ATHENS – He lost the May 21 first round of elections by 1,233,360 votes in finishing 20.72 percent behind the then-ruling New Democracy but SYRIA-Progressive Alliance leader Alexis Tsipras said he can make a comeback in the June 25 second ballot.
He didn’t explain how but speaking in Chalkida during his campaign he said he was confident the results could be overturned as he outlined his policies without resorting to the usual shots he took at former premier Kyriakos Mitsotakis.
“We are here to listen to the citizens, but also to submit our proposals. Because we have a tough fight ahead of us, but you’ve known for years now, that our main characteristic is that we don’t give up. That we fight with determination even in the most difficult moments. We do not back down, because at the top of our thinking is the fact that society is facing a great risk – not party interests,” he said, reported the state-run Athens-Macedonia News Agency ANA.
His first campaign focused on attacking Mitsotakis over a surveillance scandal, a train wreck that killed 57 and high costs for families but this time called on his believers to “address pensioners and tell them that their pensions have much less power than in 2019.”
That was in reference to his last days of a 4 1/2-year reign in which pensions were held down and he didn’t mention that Mitsotakis raised them for the first time in 12 years, since before a long economic and austerity crisis.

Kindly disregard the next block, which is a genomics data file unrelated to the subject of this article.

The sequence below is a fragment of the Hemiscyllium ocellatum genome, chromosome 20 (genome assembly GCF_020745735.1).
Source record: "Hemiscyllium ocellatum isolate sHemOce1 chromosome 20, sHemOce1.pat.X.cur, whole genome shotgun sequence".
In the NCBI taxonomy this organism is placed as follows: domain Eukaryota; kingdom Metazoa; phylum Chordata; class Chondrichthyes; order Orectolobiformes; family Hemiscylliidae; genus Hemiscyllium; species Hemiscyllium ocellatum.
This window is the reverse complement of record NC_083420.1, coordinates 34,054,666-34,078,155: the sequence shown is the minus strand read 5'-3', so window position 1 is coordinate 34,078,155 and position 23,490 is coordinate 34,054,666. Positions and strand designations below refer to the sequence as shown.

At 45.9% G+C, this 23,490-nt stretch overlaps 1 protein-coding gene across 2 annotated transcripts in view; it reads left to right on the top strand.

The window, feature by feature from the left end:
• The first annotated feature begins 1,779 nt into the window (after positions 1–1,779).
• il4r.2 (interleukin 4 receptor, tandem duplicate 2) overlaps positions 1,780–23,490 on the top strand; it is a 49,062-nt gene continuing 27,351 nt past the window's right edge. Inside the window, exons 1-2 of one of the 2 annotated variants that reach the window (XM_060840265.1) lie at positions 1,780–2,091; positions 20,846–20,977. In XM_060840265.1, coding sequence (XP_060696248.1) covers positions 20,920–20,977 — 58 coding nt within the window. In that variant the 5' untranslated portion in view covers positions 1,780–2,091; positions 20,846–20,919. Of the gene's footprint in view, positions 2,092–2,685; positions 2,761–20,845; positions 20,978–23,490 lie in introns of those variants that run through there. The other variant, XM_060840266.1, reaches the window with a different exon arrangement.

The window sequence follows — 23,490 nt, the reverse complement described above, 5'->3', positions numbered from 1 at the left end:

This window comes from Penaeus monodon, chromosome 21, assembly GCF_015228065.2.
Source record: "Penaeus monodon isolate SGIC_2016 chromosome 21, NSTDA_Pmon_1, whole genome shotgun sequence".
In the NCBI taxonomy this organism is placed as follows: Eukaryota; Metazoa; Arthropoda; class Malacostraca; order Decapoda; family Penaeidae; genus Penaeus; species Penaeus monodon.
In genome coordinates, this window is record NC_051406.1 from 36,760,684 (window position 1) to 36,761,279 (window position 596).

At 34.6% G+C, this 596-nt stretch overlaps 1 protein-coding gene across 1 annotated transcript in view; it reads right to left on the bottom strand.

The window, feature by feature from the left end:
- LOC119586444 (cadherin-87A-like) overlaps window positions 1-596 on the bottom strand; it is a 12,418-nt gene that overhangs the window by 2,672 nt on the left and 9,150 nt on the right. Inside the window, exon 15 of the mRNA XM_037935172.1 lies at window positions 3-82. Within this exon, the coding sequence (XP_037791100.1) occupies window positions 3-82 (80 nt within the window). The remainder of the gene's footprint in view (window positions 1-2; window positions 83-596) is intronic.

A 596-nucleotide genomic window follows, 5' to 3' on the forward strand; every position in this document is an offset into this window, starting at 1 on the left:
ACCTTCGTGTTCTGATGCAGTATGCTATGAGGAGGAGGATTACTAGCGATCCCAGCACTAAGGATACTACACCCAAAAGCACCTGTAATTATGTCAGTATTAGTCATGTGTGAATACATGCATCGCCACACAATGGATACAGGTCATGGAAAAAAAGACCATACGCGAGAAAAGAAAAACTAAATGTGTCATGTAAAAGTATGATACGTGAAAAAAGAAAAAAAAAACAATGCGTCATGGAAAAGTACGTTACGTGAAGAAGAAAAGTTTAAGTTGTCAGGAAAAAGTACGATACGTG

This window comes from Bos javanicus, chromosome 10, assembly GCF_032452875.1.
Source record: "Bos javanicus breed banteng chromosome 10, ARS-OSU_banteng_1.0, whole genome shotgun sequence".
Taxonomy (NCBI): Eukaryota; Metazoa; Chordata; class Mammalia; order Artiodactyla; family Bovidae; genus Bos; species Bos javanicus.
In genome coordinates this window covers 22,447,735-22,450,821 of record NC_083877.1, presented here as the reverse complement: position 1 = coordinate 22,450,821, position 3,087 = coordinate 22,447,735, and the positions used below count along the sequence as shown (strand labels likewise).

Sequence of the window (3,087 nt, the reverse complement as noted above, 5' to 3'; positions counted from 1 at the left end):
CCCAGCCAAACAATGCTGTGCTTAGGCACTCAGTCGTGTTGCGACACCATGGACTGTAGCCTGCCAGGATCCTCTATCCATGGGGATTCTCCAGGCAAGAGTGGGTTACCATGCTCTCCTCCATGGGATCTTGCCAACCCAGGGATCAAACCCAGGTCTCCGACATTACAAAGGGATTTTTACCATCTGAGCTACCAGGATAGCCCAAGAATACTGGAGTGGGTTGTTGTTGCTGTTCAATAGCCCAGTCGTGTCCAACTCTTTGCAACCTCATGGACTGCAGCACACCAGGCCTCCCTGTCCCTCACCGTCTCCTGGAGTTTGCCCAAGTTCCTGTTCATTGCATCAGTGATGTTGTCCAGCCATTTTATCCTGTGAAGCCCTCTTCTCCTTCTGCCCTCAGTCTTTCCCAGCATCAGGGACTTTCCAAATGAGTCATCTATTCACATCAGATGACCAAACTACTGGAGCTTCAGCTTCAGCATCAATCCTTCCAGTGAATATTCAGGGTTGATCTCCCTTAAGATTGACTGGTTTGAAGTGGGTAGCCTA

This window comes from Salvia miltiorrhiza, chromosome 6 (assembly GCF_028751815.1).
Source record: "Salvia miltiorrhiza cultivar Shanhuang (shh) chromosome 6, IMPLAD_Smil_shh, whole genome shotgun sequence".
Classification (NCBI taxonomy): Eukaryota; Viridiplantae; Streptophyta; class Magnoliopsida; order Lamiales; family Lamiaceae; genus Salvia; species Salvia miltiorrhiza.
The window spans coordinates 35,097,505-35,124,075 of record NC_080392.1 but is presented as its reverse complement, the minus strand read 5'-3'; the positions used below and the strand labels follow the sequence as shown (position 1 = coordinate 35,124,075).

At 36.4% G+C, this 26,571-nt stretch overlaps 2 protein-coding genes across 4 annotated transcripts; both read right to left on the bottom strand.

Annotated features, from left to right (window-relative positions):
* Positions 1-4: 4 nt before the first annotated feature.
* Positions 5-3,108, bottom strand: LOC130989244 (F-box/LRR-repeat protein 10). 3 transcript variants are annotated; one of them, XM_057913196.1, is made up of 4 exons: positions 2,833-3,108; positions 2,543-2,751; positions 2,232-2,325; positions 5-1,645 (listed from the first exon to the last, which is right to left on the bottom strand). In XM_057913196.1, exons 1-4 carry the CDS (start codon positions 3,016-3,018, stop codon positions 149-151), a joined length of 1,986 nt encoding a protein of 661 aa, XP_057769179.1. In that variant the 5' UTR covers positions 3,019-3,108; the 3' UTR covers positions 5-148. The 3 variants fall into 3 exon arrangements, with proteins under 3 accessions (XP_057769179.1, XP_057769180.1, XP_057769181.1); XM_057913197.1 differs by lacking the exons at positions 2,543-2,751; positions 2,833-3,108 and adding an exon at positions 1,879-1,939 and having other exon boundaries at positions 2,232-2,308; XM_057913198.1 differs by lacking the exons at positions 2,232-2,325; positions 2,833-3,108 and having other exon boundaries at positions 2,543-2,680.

He also urged followers to “tell small and medium-sized businessmen that it is a lie and propaganda that SYRIZA will increase social insurance contributions: SYRIZA will give you a settlement of your debts.”
That contradicted a statement by one of his former ministers just ahead of the previous elections that said SYRIZA would raise social security taxers on freelancers, a key voting bloc for them.
“Let’s address the 700,000 households whose property and homes are threatened by auctions as their mortgage loans were transferred from the banks to the vulture funds,” he said of their plight.
That was over banks and collection agencies foreclosing on homes although during his run in office he broke his vow not to let a bank take a single home through foreclosures and to protect homeowners undergoing austerity measures.